“The word is out: drinking sugar in liquid form is not a good idea,” says Marion Nestle, author of Soda Politics. Taking on Big Soda. “The publicity given to Coca-Cola’s funding of researchers was a revelation to lots of people. They were shocked that a company as well known as Coca-Cola would do such a thing.”
I’D LIKE TO GIVE THE WORLD SOME TRUTH…
Big Soda, Big Beverage and Big Sugar have it all over Big Tobacco. Unlike cigarettes, you have to eat and drink. If a kid drinks one 12 oz. can of soda a day, it changes their taste expectations, and they won’t fancy anything that’s unsweetened.
Sugar is seductive. It’s a drug. It’s the tobacco of a new generation.
Big Soda has pulled the thick center from the Big Tobacco playbook. They promote themselves as “wellness companies,” pay researchers with high mortgages and bad haircuts to deny the link between obesity and consumption, and tell the world that reasonably consumed, these products do no harm.
Except that Big Soda can’t have you drinking just one 12 oz. bottle or can a day. They need you to drink at least three to satisfy shareholder value.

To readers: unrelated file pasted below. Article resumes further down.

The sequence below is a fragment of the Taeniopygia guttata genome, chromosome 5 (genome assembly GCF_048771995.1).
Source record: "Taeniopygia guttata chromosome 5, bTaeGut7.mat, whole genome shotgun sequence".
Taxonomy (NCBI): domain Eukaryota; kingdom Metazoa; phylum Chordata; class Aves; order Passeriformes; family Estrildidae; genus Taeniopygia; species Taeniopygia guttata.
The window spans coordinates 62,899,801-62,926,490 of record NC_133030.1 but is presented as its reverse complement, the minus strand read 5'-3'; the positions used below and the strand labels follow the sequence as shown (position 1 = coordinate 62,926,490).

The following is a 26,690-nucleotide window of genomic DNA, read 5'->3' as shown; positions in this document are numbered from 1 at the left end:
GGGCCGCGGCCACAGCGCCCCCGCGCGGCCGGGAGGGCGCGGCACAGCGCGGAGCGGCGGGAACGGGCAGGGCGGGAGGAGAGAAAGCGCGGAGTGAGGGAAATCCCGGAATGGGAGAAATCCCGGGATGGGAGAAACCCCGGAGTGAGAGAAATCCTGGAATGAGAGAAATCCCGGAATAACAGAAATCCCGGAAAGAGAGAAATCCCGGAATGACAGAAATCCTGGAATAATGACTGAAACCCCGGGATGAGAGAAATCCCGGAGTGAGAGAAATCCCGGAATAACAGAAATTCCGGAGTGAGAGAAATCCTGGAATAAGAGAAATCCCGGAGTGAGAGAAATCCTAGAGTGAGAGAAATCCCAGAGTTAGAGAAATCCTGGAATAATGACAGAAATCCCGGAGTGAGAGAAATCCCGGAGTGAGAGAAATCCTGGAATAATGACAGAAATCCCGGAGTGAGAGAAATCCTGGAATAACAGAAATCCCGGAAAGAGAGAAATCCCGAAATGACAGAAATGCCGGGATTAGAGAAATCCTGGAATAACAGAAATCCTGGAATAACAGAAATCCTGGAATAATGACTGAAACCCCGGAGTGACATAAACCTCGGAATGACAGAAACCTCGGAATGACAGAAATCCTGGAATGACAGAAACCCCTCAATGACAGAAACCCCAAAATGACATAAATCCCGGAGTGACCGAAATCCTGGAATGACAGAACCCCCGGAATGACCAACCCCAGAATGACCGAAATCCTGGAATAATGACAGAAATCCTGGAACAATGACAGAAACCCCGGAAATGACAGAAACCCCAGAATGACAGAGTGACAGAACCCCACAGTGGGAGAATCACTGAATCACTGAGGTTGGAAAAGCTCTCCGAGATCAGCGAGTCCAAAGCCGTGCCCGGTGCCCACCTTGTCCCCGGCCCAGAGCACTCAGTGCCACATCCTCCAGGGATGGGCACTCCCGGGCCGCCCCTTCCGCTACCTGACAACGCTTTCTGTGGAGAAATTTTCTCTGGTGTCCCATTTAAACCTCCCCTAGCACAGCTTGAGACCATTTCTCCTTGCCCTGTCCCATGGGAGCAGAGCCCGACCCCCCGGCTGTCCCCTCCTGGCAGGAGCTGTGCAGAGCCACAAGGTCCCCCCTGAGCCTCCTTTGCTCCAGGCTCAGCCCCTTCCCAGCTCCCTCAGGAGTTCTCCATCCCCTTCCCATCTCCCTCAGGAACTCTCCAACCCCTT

And so, Americans guzzle 60 gallons of soda a year, per person.
SO, WHAT CAN WE DO?
In an unsweetened nutshell:
- Don’t drink soda
- Don’t drink any 12 oz. drink with over 12 grams of sugar
- Drink water instead
- Consider juice as a way to flavor water
- Watch the calories but really watch the grams of sugar
We can also educate and advocate. We went up against Big Tobacco and it worked. We can push back against Big Soda and Big Sugar and tell people what the alternatives are. We can educate parents to not let their babies grow up to be cola nuts. Soda and sugary drinks is a lousy antidote to temper tantrums.
That’s what we’re trying to do at Fraser Communications. Right now, we’re working with the Los Angeles County Department of Public Health to warn parents and the public of the effects of soda, sports and juice drinks and how consuming them as children can lead to a lifetime of complications and pain.
We’ll get there, one sugary drink at a time.
Lastly, don’t believe bogus science and soda naysayers. Check out who funded the research. Follow the money. You’ll see. Soda is as bad for you as tobacco.